Per Matt
I have a love-hate relationship with Tetris, the video game. One of the first memories I have with it spawned from my high-school computing class. The little Macintosh black-and-white computer screen welcomed me into its gameplay, much like it has with millions of others around the world. Its goal is so easy to understand, yet it’s practically impossible to master. And it’s terribly addicting. All these years later, I still consider myself a fan of the little game that could, although that doesn’t stop me from getting incredibly frustrated whenever I drop a game piece into the wrong place.

That being said, I was very enthusiastic about the prospects of a Tetris feature film. From what little I knew about the game’s programmer (Wikipedia didn’t exist back then.), I did know that Alexey Pajitnov didn’t receive a dollar from his habit-forming creation. Even back then, I realized that wasn’t fair, but I wanted to know more about the creator’s journey in bringing his dream to the small CRT screen.

In stepped Apple Studios, and the end-result is Tetris, debuting today on Apple TV+.

This 8-bit fairy tale stars Taron Egerton as Henk Rogers, a video game salesman/developer who first lays eyes on the titular game in 1988. Much like my initial response, he was instantly hooked… but he saw dollar signs in its worldwide distribution. If technology is the future, then video games are surely leading the charge.

“It’s poetry, art and math, all working in magical synchronicity… It’s the perfect game.”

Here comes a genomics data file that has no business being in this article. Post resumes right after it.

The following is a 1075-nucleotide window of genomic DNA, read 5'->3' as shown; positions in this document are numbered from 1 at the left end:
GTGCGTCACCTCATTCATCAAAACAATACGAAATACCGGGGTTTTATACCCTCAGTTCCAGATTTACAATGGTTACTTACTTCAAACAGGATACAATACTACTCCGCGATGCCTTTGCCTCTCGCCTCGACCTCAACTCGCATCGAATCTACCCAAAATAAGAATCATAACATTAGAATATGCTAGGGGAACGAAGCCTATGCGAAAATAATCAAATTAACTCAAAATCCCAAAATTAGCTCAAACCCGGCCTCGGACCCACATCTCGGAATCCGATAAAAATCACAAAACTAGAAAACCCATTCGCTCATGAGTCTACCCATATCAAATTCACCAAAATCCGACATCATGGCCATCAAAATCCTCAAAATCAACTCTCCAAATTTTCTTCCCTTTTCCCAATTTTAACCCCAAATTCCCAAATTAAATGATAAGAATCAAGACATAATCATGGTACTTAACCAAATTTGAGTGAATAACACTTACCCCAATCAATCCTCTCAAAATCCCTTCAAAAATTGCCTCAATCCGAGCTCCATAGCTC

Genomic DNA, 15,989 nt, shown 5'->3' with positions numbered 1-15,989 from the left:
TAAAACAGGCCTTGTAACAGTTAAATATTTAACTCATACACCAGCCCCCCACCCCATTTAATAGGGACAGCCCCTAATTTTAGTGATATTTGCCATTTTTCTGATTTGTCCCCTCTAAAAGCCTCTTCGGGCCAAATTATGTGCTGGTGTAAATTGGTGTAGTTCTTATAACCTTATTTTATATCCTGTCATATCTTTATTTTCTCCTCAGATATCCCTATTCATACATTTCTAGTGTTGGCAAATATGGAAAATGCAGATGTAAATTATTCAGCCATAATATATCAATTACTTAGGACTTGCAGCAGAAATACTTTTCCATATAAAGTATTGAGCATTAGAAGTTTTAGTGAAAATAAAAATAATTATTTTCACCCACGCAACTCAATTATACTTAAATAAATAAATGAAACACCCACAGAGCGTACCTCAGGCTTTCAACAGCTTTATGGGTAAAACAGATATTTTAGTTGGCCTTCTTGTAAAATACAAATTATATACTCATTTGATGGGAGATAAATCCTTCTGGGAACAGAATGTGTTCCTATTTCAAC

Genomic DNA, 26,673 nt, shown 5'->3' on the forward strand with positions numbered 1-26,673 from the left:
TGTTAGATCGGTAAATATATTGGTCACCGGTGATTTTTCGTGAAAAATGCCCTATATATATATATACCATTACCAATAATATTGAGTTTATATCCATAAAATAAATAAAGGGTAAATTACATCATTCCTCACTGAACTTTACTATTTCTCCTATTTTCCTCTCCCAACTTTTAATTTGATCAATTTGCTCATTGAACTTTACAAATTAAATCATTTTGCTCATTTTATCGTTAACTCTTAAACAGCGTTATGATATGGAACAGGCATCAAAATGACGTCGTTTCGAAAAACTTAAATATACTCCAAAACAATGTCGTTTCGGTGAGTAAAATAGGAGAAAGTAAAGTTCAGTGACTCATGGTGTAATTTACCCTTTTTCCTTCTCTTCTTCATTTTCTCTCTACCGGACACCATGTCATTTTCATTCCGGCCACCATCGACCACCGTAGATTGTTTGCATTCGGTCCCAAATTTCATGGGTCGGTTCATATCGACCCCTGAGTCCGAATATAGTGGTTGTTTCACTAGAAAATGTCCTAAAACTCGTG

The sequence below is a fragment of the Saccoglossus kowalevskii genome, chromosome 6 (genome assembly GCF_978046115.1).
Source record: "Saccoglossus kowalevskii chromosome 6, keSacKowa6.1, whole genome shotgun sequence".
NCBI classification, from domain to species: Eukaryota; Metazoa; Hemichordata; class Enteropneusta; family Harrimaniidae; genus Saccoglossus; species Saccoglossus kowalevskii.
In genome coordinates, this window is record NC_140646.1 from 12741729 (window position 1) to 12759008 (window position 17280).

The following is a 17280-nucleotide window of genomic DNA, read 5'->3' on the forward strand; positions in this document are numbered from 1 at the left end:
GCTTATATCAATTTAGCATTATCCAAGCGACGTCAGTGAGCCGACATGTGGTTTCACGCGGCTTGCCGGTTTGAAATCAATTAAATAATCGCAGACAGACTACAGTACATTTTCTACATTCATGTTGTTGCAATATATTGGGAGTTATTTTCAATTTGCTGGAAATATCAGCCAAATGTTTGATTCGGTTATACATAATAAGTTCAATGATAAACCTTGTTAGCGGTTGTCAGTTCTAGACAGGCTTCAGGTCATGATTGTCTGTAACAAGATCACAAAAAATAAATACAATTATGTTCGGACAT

From there, the film becomes a globe-trotting adventure that takes the stranger-than-fiction true story from Tokyo to Moscow to Seattle to London, and back again. Rogers takes the bank-owed money for a failed video game (Go), and becomes a licensee of another video game, but the devil is in the details, and some specifics are lost in translation. His cowboy reputation is tested as eyes and ears are everywhere for Mother Russia, always reporting on his misadventures.

This is a Cold War underdog tale, where the Big Bads tend to alternate from national cultural differences, corporate culture and even the Communist Party. For Rogers (and later Pajitnov, as played by Nikita Efremov), breaking the rules and risking it all to build something is important and good ideas have no borders.

As a foreigner in a foreign world dealing with double-crossing villains, and a dangerous web of lies and corruption behind the Iron Curtain, Taron did a great job of acting and surprisingly, so did the weaselly Toby Jones. The film breaks down its acts as levels, and I have to admit, I was a huge fan of its 8-bit art. And as any gamer can attest, whenever the Tetris theme song is heard, those falling blocks will instantly terrorize — or thrill — you.

While it’s even better when played by a symphony orchestra (Video Games Live does it right!), it’s well represented here. The electronic version played over the end credits intrigues me enough to purchase the film’s soundtrack.

I have no idea how much of the billionaire boardroom bickering is based on real life, but I do know portions of the film are true. While the Communist manifesto plays a big part of the theme, making money holds an even greater importance for these unlikely heroes.

I enjoyed reliving the game’s nostalgia through this film, including my fuzzy first memories of playing it on the original Game Boy (which is featured prominently in archive footage while the credits roll). Pairing Tetris with the first handheld console was pure genius, but attaining its rights was no easy feat.

Now that I’ve finished watching the film, my completionist urges to unlock the final achievement of my very first XBOX 360 game, Tetris Evolution, have returned. This game may very well haunt my dreams forevermore, but the movie won’t. I highly recommend it.

“Never underestimate the power of BASIC…”